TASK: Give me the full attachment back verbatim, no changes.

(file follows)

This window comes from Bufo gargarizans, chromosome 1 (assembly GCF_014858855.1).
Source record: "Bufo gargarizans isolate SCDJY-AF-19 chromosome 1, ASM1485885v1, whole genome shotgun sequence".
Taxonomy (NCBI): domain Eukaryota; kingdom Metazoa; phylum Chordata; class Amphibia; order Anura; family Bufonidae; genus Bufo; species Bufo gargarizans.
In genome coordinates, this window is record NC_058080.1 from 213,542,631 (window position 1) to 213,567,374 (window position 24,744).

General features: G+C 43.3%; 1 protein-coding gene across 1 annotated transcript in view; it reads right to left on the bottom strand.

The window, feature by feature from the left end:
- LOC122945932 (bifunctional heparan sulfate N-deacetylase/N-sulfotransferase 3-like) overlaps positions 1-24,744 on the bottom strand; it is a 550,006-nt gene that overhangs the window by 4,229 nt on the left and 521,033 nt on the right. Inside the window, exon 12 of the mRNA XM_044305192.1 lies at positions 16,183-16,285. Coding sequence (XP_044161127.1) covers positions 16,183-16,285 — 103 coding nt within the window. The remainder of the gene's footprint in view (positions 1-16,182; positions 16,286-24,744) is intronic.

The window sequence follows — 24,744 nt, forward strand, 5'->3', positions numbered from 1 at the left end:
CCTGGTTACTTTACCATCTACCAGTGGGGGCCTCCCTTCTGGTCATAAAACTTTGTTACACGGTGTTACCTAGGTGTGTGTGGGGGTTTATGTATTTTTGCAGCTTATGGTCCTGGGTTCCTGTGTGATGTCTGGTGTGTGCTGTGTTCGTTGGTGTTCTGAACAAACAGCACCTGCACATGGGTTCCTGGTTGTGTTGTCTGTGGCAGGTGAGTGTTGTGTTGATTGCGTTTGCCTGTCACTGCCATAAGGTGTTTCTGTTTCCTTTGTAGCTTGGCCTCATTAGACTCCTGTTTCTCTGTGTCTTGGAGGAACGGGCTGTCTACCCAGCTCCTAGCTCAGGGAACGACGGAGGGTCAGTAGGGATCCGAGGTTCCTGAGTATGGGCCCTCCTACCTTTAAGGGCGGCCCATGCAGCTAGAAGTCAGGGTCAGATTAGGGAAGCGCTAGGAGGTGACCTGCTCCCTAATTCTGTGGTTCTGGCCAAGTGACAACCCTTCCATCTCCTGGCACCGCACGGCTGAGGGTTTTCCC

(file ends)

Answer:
This window comes from Bufo gargarizans, chromosome 1 (assembly GCF_014858855.1).
Source record: "Bufo gargarizans isolate SCDJY-AF-19 chromosome 1, ASM1485885v1, whole genome shotgun sequence".
Taxonomy (NCBI): domain Eukaryota; kingdom Metazoa; phylum Chordata; class Amphibia; order Anura; family Bufonidae; genus Bufo; species Bufo gargarizans.
In genome coordinates, this window is record NC_058080.1 from 213,542,631 (window position 1) to 213,567,374 (window position 24,744).

General features: G+C 43.3%; 1 protein-coding gene across 1 annotated transcript in view; it reads right to left on the bottom strand.

The window, feature by feature from the left end:
- LOC122945932 (bifunctional heparan sulfate N-deacetylase/N-sulfotransferase 3-like) overlaps positions 1-24,744 on the bottom strand; it is a 550,006-nt gene that overhangs the window by 4,229 nt on the left and 521,033 nt on the right. Inside the window, exon 12 of the mRNA XM_044305192.1 lies at positions 16,183-16,285. Coding sequence (XP_044161127.1) covers positions 16,183-16,285 — 103 coding nt within the window. The remainder of the gene's footprint in view (positions 1-16,182; positions 16,286-24,744) is intronic.

The window sequence follows — 24,744 nt, forward strand, 5'->3', positions numbered from 1 at the left end:
CCTGGTTACTTTACCATCTACCAGTGGGGGCCTCCCTTCTGGTCATAAAACTTTGTTACACGGTGTTACCTAGGTGTGTGTGGGGGTTTATGTATTTTTGCAGCTTATGGTCCTGGGTTCCTGTGTGATGTCTGGTGTGTGCTGTGTTCGTTGGTGTTCTGAACAAACAGCACCTGCACATGGGTTCCTGGTTGTGTTGTCTGTGGCAGGTGAGTGTTGTGTTGATTGCGTTTGCCTGTCACTGCCATAAGGTGTTTCTGTTTCCTTTGTAGCTTGGCCTCATTAGACTCCTGTTTCTCTGTGTCTTGGAGGAACGGGCTGTCTACCCAGCTCCTAGCTCAGGGAACGACGGAGGGTCAGTAGGGATCCGAGGTTCCTGAGTATGGGCCCTCCTACCTTTAAGGGCGGCCCATGCAGCTAGAAGTCAGGGTCAGATTAGGGAAGCGCTAGGAGGTGACCTGCTCCCTAATTCTGTGGTTCTGGCCAAGTGACAACCCTTCCATCTCCTGGCACCGCACGGCTGAGGGTTTTCCC